A recent New York Times analysis suggests that a generation of policies meant to bring racial proportionality to our selective colleges has failed. “Even after decades of affirmative action, black and Hispanic students are more underrepresented at the nation’s top colleges and universities than they were 35 years ago,” declared the authors.
In 2015, black and Hispanic students made up 15 and 22 percent of the U.S. college age population, respectively, but just 8 and 14 percent of the enrollments at top universities. Those gaps are wider today than in 1980—and, in the case of Hispanic students, the gap has tripled over that time.
Yet these higher-education problems are a consequence and symptom of a systemic ailment that is typically caught as soon as students of color enter the classroom. Some, of course, have been immunized before they get there and some were hit well before kindergarten. For many, however, the K–12 system is where trouble begins. “Elementary and secondary schools with large numbers of black and Hispanic students are less likely to have experienced teachers, advanced courses, high-quality instructional materials and adequate facilities,” writes the Times, citing data from the Office for Civil Rights.
These school-level deficiencies are legion and—at least vis-à-vis the vexing gaps in elite colleges—they do the greatest harm to high-ability youngsters from disadvantaged circumstances, those being the kids most likely to gain acceptance into top universities, provided their primary and secondary schools cultivate their potential.
More than middle- and upper-middle-class pupils, these children depend on the public education system to do right by them. Many lack the supports from family and community that their more advantaged peers enjoy, and many attend schools awash in low achievement, places where all the pressures on teachers and administrators are to equip weak pupils with basic skills in the three R’s. Such schools understandably invest their resources in boosting pupils up to and over the proficiency bar. They’re apt to judge teachers by their success in accomplishing that. And they’re not apt to have much to spare—energy or time, incentive or money—for students who are already achieving adequately.
Fortunately, this is a treatable malady, so long as schools and school systems grasp the urgency of creating more opportunities for black and Hispanic students who show strong academic potential. The challenge is ensuring the poor kids also have access to those opportunities, ideally in the form of special programs of various kinds (STEM, English language arts, fine arts, etc.) designed for students with high ability. As we argue in our 2015 book, Failing Our Brightest Kids: The Global Challenge of Educating High-Ability Students, the best way to maximize the education of high-ability, disadvantaged children is to start by giving everyone a fair shot at what’s available. Schools can do that by taking advantage of universal screening when they measure student achievement in core subjects, inasmuch as such measures are required, starting in third grade, under the federal Every Student Succeeds Act. Use those results to identify the top 5 percent or so of test takers in each school, not the top 5 percent in the district or state. This will diversify the qualifying population, allowing more high-achieving black and Hispanic students to take part in programs that challenge them.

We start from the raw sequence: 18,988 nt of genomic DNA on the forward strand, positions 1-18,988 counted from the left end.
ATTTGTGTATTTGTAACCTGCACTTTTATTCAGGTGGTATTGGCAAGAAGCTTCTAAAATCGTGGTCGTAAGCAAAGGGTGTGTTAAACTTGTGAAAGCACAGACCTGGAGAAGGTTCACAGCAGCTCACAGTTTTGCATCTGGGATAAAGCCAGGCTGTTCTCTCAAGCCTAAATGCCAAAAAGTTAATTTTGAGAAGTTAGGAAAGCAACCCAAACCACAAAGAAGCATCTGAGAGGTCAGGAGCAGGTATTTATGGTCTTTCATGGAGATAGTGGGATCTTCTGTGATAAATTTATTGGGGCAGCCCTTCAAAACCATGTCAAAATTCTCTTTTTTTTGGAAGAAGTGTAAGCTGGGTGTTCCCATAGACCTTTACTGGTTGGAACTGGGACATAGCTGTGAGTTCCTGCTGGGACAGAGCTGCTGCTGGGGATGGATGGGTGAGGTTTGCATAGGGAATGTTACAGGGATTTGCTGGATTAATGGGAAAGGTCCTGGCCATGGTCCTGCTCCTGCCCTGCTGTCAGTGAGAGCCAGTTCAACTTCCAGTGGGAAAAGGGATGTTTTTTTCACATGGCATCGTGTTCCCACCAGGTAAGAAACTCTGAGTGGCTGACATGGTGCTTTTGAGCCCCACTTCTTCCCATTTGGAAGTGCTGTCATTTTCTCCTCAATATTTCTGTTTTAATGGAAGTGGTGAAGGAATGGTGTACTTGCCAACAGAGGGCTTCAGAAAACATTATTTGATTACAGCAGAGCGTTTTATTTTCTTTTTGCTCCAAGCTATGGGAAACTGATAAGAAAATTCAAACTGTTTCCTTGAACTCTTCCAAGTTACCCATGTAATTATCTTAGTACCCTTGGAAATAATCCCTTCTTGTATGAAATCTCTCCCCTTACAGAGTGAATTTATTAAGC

Indeed, economists Laura Giuliano and David Card have found that universal screening works especially well for minority students. And looking for top performers in every school is why Texas allots 75 percent of U.T. admissions to an equal proportion of top graduates from every high school rather than the top graduates statewide.
Next, ask elementary teachers to nominate another 5 percent of their pupils, children who may not be top scorers but who show uncommon potential. Encourage them to look at everything, not just grades and test scores.
This two-step process is not common in school districts across the country. But if more employed it, they’d locate about 10 percent of kids who are already high achievers or, in their teachers’ eyes, could be. And far more disadvantaged students would have access to advanced courses, teachers trained to educate high achievers, classes with similarly able peers, and other opportunities to realize their full potential.
That’s almost a no brainer. Yet federal and state laws largely ignore high-ability poor kids, making them among the most neglected populations in American public education. Which leads, along with many other forms of wasted human capital and suppressed mobility, to the sorry findings reported by the Times.
As long as there are racial differences in income and wealth, family structure, and early childhood experiences, we’re not going to close this gap entirely. But schools aren’t doing enough to narrow it. Smart kids deserve an education that meets their needs and enhances their futures, just like children with other distinctions. They have their own legitimate claim on our conscience, our sense of fairness, our policy priorities and our education budgets. And if we cannot bring ourselves to start pushing more of these smart kids from every background as far as they can go, we’ll keep suppressing the supply of tomorrow’s inventors, entrepreneurs, artists, and scientists. And we’ll keep robbing tens of thousands of black and Hispanic students of opportunities for which they’d otherwise qualify.